Women’s experiences of attempted suicide in the perinatal period (ASPEN-study) – A qualitative study

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Abstract

Background
Suicide is a leading cause of maternal death during pregnancy and the year after birth (the perinatal period). While maternal suicide is a relatively rare event with a prevalence of 3.84 per 100,000 live births in the UK [1], the impact of maternal suicide is profound and long-lasting. Many more women will attempt suicide during the perinatal period, with a worldwide estimated prevalence of 680 per 100,000 in pregnancy and 210 per 100,000 in the year after birth [2]. Qualitative research into perinatal suicide attempts is crucial to understand the experiences, motives and the circumstances surrounding these events, but this has largely been unexplored.

Aim
Our study aimed to explore the experiences of women and birthing people who had a perinatal suicide attempt and to understand the context and contributing factors surrounding their perinatal suicide attempt.

Methods
Through iterative feedback from a group of women with lived experience of perinatal mental illness and relevant stakeholders, a qualitative study design was developed. We recruited women and birthing people (N = 11) in the UK who self-reported as having undertaken a suicide attempt. Interviews were conducted virtually, recorded and transcribed. Using NVivo software, a critical realist approach to Thematic Analysis was followed, and themes were developed.

Results
Three key themes were identified that contributed to the perinatal suicide attempt. The first theme ‘Trauma and Adversities’ captures the traumatic events and life adversities with which participants started their pregnancy journeys. The second theme, ‘Disillusionment with Motherhood’ brings together a range of sub-themes highlighting various challenges related to pregnancy, birth and motherhood resulting in a decline in women’s mental health. The third theme, ‘Entrapment and Despair’, presents a range of factors that leads to a significant deterioration of women’s mental health, marked by feelings of failure, hopelessness and losing control.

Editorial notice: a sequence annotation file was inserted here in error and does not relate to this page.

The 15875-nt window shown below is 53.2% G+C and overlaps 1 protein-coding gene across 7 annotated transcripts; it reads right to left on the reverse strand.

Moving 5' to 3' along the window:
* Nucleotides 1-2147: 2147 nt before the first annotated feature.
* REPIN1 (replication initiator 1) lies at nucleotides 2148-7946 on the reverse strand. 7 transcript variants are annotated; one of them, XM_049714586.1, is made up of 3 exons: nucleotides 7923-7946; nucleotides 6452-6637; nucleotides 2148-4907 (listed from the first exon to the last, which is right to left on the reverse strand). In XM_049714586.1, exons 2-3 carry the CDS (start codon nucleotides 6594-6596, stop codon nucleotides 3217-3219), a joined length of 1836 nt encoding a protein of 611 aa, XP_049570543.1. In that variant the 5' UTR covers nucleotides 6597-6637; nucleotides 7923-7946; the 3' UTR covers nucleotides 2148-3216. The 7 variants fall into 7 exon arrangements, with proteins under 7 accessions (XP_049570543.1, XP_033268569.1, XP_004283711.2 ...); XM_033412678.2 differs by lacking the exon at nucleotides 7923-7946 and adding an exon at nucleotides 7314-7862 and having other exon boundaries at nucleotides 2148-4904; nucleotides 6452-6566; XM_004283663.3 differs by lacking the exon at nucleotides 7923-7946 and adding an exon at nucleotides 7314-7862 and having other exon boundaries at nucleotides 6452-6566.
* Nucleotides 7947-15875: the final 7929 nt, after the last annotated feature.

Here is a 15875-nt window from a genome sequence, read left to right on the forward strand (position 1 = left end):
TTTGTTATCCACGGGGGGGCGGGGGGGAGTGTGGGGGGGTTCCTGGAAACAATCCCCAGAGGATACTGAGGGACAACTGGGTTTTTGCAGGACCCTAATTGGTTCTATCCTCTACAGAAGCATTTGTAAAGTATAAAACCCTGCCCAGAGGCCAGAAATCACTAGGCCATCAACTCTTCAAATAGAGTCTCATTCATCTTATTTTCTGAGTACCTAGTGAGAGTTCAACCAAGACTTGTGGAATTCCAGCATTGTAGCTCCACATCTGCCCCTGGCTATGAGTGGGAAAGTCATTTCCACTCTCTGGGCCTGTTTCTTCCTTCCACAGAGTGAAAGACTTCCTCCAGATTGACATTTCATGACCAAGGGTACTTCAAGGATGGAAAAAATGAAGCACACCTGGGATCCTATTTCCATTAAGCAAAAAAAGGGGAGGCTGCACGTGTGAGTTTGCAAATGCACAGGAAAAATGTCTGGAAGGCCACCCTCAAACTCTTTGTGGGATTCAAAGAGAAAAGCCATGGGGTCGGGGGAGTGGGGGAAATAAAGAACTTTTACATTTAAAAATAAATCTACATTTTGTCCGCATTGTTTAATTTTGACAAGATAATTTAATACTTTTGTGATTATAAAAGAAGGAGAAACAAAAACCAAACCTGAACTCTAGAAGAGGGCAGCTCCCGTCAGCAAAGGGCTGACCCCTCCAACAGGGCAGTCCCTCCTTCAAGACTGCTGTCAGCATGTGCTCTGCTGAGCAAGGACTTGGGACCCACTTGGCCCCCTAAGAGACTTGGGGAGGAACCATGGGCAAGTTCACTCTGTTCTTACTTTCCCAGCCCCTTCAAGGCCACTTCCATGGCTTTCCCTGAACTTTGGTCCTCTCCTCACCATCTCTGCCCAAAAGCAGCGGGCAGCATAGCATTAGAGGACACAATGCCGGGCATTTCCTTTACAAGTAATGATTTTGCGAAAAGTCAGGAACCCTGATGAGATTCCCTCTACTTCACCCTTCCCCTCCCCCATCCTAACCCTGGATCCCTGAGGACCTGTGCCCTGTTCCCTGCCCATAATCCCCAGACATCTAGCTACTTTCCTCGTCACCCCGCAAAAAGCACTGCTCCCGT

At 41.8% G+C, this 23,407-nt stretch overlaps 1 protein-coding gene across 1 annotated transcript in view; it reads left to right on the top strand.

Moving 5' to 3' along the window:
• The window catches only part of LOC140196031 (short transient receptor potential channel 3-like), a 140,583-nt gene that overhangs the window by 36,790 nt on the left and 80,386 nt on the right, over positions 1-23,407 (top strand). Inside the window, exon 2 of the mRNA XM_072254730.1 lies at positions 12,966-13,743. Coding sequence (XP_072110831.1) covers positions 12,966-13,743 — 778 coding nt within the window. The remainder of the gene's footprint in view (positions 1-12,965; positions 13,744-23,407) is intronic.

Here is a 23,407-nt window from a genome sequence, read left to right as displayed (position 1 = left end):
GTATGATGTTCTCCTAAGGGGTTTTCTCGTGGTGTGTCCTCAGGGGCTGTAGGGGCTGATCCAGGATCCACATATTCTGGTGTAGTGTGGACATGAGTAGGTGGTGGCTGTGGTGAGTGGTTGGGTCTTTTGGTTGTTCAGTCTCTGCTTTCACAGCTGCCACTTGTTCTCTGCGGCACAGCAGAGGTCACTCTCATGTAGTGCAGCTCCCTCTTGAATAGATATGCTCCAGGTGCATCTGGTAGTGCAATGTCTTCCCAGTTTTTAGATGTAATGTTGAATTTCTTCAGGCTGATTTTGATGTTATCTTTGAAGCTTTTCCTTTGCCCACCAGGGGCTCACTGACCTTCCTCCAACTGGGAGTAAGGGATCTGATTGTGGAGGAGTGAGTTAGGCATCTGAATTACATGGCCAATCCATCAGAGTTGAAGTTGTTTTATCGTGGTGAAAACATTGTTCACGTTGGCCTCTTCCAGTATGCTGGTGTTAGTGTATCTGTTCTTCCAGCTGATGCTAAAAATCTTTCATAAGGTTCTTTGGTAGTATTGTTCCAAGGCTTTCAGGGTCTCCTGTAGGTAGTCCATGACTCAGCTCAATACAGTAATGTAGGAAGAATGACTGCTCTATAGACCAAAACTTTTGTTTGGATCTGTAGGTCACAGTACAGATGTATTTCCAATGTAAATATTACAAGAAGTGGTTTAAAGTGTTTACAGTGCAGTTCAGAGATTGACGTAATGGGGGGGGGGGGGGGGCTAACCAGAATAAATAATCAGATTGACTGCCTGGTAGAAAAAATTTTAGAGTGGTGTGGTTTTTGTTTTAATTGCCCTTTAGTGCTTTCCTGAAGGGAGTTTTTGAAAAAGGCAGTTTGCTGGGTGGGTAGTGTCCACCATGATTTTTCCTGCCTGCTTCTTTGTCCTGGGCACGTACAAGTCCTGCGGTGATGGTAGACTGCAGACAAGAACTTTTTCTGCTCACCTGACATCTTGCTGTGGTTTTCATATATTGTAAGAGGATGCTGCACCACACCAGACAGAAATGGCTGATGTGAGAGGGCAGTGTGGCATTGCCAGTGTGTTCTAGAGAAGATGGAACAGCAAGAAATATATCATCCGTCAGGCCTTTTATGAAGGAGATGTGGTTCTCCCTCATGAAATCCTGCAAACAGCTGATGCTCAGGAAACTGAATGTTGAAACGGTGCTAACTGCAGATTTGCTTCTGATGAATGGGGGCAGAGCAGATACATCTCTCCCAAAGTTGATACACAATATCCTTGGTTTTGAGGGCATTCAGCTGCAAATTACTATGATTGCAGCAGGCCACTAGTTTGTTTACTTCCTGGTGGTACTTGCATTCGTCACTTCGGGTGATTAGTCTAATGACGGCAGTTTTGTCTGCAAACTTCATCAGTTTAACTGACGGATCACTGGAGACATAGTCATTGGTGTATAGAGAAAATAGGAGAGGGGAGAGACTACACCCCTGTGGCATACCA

Conclusions
Feelings of entrapment and despair in women who are struggling with motherhood, alongside a background of traumatic events and life adversities may indicate warning signs of a perinatal suicide. Meaningful enquiry around these factors could lead to timely detection, thus improving care and potentially prevent future maternal suicides.
Original languageEnglish
Article number255
Pages (from-to)1-19
JournalBMC Psychiatry
Volume24
Issue number1
DOIs
Publication statusPublished - 3 Apr 2024

Keywords

  • Suicide
  • Pregnancy
  • Childbirth
  • perinatal
  • qualitative research
  • women's mental health

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